Oral History

Ludmilla Page describes conditions in Oskar Schindler's munitions factory in Brünnlitz

Ludmilla was born to an assimilated Jewish family in Kishinev, Romania. She and her mother, a physician, were living in Poland when the Germans invaded on September 1, 1939. They were taken to Krakow. Ludmilla was forced to live in the Krakow ghetto; her mother was sent to the Warsaw ghetto. Ludmilla worked in a factory at the Plaszow labor camp for a businessman who was a friend of the German industrialist Oskar Schindler. In October 1944, Schindler attempted to save some Jewish workers by relocating them to a munitions factory in Bruennlitz, in the Sudetenland. Ludmilla was among those on Schindler's list to be relocated. She and about 300 other women were detained briefly in Auschwitz before reaching Bruennlitz. There, some of the workers sought to sabotage the production of munitions. Ludmilla was liberated in early May 1945.

Transcript

From the beginning, Schindler tried to do everything possible for us, to make our life more comfortable. We didn't have very many clothes. I mean, we didn't have any clothes, only what we had on. So he managed, I think, he allowed our men to steal some wool from a neighboring factory, which was kind of already, empty, I mean, you know, they, they were not working anymore, probably people left it. And, so our men got that wool, and they made also on the machines in the factory knitting needles, and the woman started to knit, sweaters and, little, uh, mufflers and so on, you know. So then, men wanted to smoke. They, I don't know how, but they got hold of some, next door also from, some onions and they were burn, they were really smoking the onion leaves, skins. Schindler, as far as food is concerned, all the surrounding areas were being slowly evacuated, so it was very difficult even for the Germans to get the food but somehow he got food. We were, we were not...we were always hungry, but not like in Auschwitz, you know. We were hungry, but with, with hope for a better tomorrow. We, he, he tried to always, give us a little piece of bread. I had a, a bunk mate who was a, really a master in cutting the pieces of bread. She cut it, I believe, in 13 very thin slices -- piece was like this. So I used to give my husband about eight, and I ate the five, because for me it was enough. He was bigger than I was.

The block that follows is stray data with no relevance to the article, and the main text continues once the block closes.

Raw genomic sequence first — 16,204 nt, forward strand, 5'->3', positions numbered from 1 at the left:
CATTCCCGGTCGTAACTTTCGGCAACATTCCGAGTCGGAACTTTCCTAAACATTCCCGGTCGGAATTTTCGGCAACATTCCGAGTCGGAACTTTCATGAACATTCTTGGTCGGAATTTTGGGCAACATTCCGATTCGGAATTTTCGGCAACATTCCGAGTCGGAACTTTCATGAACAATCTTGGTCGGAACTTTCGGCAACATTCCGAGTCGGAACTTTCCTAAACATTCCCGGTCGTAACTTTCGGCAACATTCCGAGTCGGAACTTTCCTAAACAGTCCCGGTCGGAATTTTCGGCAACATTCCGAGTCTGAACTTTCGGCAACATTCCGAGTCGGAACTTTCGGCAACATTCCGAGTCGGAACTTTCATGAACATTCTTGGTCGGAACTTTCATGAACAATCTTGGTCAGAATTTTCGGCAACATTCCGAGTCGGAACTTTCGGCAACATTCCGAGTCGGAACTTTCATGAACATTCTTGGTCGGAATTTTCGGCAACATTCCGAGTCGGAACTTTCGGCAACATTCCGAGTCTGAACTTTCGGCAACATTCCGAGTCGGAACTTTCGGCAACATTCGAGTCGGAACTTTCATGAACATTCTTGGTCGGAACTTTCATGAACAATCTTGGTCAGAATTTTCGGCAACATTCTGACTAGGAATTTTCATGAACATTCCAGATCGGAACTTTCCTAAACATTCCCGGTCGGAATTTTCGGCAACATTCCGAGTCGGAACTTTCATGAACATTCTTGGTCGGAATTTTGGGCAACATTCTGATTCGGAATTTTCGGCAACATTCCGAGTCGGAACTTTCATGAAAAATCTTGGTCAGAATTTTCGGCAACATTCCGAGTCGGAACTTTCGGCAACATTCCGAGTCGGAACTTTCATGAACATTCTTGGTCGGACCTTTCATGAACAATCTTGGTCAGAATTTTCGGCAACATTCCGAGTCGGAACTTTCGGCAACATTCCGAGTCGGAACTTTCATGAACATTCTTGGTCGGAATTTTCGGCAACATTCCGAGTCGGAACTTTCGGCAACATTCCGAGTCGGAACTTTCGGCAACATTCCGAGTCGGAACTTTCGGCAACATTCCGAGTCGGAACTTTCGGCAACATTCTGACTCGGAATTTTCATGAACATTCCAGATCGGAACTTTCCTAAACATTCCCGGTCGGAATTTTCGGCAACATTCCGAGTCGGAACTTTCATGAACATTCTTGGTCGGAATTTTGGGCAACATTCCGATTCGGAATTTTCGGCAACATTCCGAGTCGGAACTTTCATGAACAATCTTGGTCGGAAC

• US Holocaust Memorial Museum Collection
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